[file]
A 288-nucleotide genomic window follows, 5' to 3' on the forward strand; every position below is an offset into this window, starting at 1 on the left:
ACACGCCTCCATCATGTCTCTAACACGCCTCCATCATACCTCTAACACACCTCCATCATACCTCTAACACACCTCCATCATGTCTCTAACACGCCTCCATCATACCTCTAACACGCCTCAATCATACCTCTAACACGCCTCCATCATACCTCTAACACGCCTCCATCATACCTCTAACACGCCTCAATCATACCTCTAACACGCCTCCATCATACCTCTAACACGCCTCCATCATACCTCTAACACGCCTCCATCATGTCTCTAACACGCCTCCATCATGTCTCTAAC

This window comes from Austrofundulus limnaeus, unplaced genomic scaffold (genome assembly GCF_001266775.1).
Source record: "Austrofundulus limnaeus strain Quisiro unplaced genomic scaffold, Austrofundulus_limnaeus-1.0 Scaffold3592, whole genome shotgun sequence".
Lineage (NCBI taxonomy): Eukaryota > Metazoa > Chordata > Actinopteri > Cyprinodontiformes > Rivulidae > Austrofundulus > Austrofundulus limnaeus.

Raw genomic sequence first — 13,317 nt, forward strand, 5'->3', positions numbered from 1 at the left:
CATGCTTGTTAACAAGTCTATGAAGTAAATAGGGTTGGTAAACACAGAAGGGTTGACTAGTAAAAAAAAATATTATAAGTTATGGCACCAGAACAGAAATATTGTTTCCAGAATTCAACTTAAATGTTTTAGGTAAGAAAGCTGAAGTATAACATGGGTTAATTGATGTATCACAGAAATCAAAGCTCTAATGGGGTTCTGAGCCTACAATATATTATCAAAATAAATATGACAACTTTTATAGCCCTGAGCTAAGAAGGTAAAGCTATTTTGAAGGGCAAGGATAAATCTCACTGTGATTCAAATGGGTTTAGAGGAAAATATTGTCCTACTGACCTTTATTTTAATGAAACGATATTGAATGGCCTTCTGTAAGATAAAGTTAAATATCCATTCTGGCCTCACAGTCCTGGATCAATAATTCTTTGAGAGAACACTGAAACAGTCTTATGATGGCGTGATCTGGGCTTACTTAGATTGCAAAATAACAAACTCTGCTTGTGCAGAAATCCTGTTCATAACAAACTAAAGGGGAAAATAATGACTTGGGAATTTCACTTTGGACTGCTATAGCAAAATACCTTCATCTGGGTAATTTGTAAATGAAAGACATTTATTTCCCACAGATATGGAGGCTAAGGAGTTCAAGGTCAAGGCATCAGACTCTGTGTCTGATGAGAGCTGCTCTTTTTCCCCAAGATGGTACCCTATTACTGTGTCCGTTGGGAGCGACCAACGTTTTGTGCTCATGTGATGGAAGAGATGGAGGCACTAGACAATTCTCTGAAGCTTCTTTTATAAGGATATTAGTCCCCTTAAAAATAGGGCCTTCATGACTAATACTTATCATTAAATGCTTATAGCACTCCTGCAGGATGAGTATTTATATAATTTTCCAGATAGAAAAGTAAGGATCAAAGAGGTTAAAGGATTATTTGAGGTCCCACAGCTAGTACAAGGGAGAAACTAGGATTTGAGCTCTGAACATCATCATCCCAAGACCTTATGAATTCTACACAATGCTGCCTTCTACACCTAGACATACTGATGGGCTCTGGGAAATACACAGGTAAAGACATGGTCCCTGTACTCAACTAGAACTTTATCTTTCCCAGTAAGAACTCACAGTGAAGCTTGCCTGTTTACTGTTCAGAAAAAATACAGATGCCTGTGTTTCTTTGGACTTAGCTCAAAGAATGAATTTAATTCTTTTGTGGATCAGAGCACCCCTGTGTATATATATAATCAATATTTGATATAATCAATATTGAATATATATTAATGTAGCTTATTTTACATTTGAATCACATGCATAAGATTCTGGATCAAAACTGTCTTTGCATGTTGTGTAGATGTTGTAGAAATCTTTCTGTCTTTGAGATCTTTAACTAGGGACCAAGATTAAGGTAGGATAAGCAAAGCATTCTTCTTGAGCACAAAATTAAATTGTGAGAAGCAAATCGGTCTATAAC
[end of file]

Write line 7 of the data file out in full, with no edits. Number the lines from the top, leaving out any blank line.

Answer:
CATGCTTGTTAACAAGTCTATGAAGTAAATAGGGTTGGTAAACACAGAAGGGTTGACTAGTAAAAAAAAATATTATAAGTTATGGCACCAGAACAGAAATATTGTTTCCAGAATTCAACTTAAATGTTTTAGGTAAGAAAGCTGAAGTATAACATGGGTTAATTGATGTATCACAGAAATCAAAGCTCTAATGGGGTTCTGAGCCTACAATATATTATCAAAATAAATATGACAACTTTTATAGCCCTGAGCTAAGAAGGTAAAGCTATTTTGAAGGGCAAGGATAAATCTCACTGTGATTCAAATGGGTTTAGAGGAAAATATTGTCCTACTGACCTTTATTTTAATGAAACGATATTGAATGGCCTTCTGTAAGATAAAGTTAAATATCCATTCTGGCCTCACAGTCCTGGATCAATAATTCTTTGAGAGAACACTGAAACAGTCTTATGATGGCGTGATCTGGGCTTACTTAGATTGCAAAATAACAAACTCTGCTTGTGCAGAAATCCTGTTCATAACAAACTAAAGGGGAAAATAATGACTTGGGAATTTCACTTTGGACTGCTATAGCAAAATACCTTCATCTGGGTAATTTGTAAATGAAAGACATTTATTTCCCACAGATATGGAGGCTAAGGAGTTCAAGGTCAAGGCATCAGACTCTGTGTCTGATGAGAGCTGCTCTTTTTCCCCAAGATGGTACCCTATTACTGTGTCCGTTGGGAGCGACCAACGTTTTGTGCTCATGTGATGGAAGAGATGGAGGCACTAGACAATTCTCTGAAGCTTCTTTTATAAGGATATTAGTCCCCTTAAAAATAGGGCCTTCATGACTAATACTTATCATTAAATGCTTATAGCACTCCTGCAGGATGAGTATTTATATAATTTTCCAGATAGAAAAGTAAGGATCAAAGAGGTTAAAGGATTATTTGAGGTCCCACAGCTAGTACAAGGGAGAAACTAGGATTTGAGCTCTGAACATCATCATCCCAAGACCTTATGAATTCTACACAATGCTGCCTTCTACACCTAGACATACTGATGGGCTCTGGGAAATACACAGGTAAAGACATGGTCCCTGTACTCAACTAGAACTTTATCTTTCCCAGTAAGAACTCACAGTGAAGCTTGCCTGTTTACTGTTCAGAAAAAATACAGATGCCTGTGTTTCTTTGGACTTAGCTCAAAGAATGAATTTAATTCTTTTGTGGATCAGAGCACCCCTGTGTATATATATAATCAATATTTGATATAATCAATATTGAATATATATTAATGTAGCTTATTTTACATTTGAATCACATGCATAAGATTCTGGATCAAAACTGTCTTTGCATGTTGTGTAGATGTTGTAGAAATCTTTCTGTCTTTGAGATCTTTAACTAGGGACCAAGATTAAGGTAGGATAAGCAAAGCATTCTTCTTGAGCACAAAATTAAATTGTGAGAAGCAAATCGGTCTATAAC